One of the more conspicuous ironies of the stock market in recent years is that it tends to go down when the Federal Reserve is forecasting an improved economy. That’s because faster economic growth makes it more likely that the Fed will provide less stimulus, in the form of low interest rates, than it otherwise would.
And ever since late May, the stock market has been stagnant, due in part to fears that the Federal Reserve will begin to “taper” its purchases of mortgage-backed securities and long-term government debt.
Today, Federal Reserve Chairman Ben Bernanke tried to calm the markets, announcing that the Fed would continue its asset purchases at the pace of $85 billion per month, and that it would keep short-term interest rates near zero until the unemployment rate falls at least below 6.5%, or inflation increases significantly above the Fed’s long-term goal of 2%.
At the same time, the Fed’s statement did reflect the central bank’s growing optimism regarding the economy, saying that the “downside risks” for the economy and labor market have “diminished since the fall.” And so even though the central bank announced no changes to its current policy, markets dropped sharply following the Fed statement and subsequent Bernanke press conference.
But one should always keep in mind that boosting the stock market isn’t the Fed’s main priority. All things being equal, lower interest rates will lead to higher asset prices, but stocks performed exceptionally well in the first part of 2013, so the most recent pullback could be the partial result of investors simply seeking a reason to cash in their gains from earlier in the year, rather than a fear of the effects of reduced stimulus.
In addition, there’s a case to be made that markets are overreacting to the prospect of the Fed slowing down the pace of asset purchases, as Bernanke has said it might do later this year and into 2014. But the Fed chair tried to reassure market participants that any change in the bond-purchase program would “be akin to easing off the gas pedal rather than putting on the brake,” and that the Fed is able and willing to adjust its purchases back upward if its forecasts turn out to be too optimistic.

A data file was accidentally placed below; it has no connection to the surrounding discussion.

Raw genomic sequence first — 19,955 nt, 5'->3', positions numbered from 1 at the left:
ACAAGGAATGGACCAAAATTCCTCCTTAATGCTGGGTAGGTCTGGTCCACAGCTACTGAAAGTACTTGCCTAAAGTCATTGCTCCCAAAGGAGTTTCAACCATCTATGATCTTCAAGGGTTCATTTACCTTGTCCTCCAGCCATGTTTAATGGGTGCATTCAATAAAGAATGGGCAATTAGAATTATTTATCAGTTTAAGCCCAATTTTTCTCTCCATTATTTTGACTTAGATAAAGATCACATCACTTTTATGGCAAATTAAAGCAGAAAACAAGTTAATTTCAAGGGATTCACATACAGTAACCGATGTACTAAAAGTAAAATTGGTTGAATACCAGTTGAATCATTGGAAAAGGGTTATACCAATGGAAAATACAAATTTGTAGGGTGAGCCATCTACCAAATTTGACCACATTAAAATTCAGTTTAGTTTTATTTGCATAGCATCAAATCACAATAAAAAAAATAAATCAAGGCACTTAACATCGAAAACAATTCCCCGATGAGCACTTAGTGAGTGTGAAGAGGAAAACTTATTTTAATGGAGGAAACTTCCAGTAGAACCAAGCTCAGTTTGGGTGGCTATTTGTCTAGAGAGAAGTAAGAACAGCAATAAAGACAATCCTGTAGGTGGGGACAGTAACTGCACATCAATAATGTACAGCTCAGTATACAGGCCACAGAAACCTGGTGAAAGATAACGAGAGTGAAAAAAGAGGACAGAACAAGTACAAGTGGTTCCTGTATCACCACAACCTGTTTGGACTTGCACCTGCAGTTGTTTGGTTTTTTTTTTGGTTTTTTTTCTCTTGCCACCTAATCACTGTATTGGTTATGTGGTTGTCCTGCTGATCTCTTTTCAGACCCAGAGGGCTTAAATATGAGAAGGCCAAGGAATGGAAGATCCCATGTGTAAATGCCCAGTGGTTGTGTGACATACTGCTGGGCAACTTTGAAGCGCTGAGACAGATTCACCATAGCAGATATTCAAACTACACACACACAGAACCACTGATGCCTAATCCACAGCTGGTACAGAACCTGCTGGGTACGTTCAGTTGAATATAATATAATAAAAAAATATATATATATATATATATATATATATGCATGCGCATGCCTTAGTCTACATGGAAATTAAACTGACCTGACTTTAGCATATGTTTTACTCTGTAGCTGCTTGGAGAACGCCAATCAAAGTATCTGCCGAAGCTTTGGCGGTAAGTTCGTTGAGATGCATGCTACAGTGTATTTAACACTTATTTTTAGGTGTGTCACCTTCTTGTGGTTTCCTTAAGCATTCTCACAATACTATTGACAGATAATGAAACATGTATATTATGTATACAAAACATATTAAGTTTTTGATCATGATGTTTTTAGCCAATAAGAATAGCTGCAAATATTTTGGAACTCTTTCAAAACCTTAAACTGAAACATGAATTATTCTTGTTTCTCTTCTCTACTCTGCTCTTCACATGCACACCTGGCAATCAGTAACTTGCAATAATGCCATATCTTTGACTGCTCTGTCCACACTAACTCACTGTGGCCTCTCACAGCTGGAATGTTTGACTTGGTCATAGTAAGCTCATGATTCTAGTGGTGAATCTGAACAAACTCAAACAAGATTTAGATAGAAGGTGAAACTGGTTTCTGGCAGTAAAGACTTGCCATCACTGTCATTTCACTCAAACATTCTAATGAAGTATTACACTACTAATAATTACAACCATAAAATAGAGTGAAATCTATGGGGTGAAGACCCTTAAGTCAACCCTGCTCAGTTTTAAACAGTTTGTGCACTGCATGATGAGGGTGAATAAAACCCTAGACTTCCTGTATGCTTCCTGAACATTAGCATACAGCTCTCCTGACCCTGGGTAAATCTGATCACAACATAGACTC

Unfortunately, markets haven’t been hearing this message clearly, and if that continues, it could be a problem. Expectations regarding future interest rates have been rising in a manner that even Bernanke admits can’t be fully explained by an improving economy. And if the market is expecting interest rates that are higher than the Fed intends, that will put a damper on economic growth.
The fact that stock markets fell and bond yields rose following Bernanke’s speech and presser are evidence that, at least for now, the markets aren’t taking today’s reassurances at face value. For whatever reason, there remains a belief that the Fed is going to pull back on stimulus and raise rates before it says it will.
In the end, it’s not the job of the market to do what Ben Bernanke wants. Rather, it’s Ben Bernanke’s job to figure out how to communicate his intentions clearly to the market. It would be unwise to draw any definite judgments about Bernanke’s performance in this area from a few weeks of data. But if these trends continue, the Fed is going to have to adjust its approach, perhaps by stepping even harder on the stimulus gas rather than easing off.